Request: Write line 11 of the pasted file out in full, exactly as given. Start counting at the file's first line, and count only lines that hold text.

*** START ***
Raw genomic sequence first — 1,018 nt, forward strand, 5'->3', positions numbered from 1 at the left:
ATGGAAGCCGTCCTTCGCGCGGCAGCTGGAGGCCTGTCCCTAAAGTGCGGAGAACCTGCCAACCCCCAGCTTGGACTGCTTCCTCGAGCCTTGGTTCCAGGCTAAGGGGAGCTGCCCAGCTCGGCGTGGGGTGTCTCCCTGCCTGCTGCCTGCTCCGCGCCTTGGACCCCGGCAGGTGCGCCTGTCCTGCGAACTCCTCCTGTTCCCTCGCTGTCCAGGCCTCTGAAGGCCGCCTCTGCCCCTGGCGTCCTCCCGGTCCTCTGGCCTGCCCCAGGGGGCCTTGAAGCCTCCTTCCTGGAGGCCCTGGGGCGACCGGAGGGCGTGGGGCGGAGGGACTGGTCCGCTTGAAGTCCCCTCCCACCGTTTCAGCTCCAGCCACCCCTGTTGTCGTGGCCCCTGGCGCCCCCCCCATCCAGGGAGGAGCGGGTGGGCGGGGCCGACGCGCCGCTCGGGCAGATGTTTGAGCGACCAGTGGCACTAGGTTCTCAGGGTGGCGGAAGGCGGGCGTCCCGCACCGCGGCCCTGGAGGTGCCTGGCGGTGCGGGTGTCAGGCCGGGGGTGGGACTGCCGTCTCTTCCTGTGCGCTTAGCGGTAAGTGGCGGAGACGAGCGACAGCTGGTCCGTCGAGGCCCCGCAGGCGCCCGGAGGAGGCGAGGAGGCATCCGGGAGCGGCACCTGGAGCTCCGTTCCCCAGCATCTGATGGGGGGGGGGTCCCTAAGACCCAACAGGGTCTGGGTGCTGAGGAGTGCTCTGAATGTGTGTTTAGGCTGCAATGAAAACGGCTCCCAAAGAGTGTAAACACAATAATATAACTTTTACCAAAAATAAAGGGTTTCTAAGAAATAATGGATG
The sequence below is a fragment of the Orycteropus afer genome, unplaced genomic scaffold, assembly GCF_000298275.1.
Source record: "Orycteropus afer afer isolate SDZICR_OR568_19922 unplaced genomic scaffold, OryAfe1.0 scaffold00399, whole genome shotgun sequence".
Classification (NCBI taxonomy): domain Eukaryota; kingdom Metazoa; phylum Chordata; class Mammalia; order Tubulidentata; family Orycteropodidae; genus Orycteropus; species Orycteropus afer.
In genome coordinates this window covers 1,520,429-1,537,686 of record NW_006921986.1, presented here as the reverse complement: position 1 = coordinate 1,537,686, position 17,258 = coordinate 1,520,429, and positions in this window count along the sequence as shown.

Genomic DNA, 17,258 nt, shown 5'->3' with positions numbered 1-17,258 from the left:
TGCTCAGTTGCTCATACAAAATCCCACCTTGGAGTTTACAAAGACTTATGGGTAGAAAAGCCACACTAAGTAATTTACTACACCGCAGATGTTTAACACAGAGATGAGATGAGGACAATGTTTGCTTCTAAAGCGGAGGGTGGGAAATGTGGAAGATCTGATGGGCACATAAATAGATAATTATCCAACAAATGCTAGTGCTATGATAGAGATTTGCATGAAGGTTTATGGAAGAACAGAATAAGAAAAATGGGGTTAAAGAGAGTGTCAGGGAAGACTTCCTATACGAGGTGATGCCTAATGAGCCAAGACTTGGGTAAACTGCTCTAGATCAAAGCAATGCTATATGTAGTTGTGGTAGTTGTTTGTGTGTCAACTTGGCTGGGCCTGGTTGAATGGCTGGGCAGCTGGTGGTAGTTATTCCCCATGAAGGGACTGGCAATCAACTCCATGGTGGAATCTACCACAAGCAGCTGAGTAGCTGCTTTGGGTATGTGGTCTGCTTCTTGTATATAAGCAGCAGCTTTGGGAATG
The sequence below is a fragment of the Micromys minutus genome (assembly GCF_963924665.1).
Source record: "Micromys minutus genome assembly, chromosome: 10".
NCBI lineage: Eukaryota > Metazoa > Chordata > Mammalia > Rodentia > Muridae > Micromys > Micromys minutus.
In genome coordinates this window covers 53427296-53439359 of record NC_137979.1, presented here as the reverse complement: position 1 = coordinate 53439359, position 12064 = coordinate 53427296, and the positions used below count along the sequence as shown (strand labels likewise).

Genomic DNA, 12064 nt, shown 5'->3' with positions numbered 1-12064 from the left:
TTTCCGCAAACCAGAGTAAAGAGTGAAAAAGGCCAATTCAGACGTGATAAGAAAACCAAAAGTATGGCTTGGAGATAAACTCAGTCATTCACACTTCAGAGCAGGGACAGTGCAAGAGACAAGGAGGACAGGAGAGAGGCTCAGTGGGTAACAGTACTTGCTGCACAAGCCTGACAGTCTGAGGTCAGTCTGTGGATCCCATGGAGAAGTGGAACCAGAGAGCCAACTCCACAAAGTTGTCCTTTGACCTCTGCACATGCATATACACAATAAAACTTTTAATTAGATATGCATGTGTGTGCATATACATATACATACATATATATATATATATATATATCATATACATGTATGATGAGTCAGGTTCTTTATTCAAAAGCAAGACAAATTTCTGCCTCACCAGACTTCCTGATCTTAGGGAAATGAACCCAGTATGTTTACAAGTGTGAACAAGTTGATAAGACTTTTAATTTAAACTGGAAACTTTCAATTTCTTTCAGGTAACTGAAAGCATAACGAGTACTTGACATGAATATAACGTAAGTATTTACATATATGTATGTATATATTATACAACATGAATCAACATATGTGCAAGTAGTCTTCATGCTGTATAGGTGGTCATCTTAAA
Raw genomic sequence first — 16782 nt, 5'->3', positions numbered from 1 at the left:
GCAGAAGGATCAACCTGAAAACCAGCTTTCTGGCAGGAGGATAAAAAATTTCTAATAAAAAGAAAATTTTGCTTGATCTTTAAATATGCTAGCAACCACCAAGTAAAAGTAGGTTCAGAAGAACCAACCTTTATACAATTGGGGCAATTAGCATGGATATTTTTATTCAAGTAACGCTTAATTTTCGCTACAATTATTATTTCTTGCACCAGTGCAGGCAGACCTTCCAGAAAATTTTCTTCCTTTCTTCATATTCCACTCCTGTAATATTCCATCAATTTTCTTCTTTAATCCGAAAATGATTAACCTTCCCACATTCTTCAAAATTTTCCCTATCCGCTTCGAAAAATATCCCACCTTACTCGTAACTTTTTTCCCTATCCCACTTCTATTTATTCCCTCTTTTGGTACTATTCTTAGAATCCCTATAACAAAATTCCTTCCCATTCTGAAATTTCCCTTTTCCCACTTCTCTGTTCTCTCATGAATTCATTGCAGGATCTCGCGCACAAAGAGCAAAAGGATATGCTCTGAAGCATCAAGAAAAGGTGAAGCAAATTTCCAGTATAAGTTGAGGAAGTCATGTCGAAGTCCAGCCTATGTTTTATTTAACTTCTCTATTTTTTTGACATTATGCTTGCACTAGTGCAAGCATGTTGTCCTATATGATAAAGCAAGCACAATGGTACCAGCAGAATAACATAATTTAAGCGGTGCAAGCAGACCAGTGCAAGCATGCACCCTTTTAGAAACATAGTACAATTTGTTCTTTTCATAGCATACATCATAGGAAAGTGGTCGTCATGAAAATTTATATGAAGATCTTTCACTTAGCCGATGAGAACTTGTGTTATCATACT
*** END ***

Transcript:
NCBI lineage: Eukaryota > Metazoa > Chordata > Mammalia > Rodentia > Muridae > Micromys > Micromys minutus.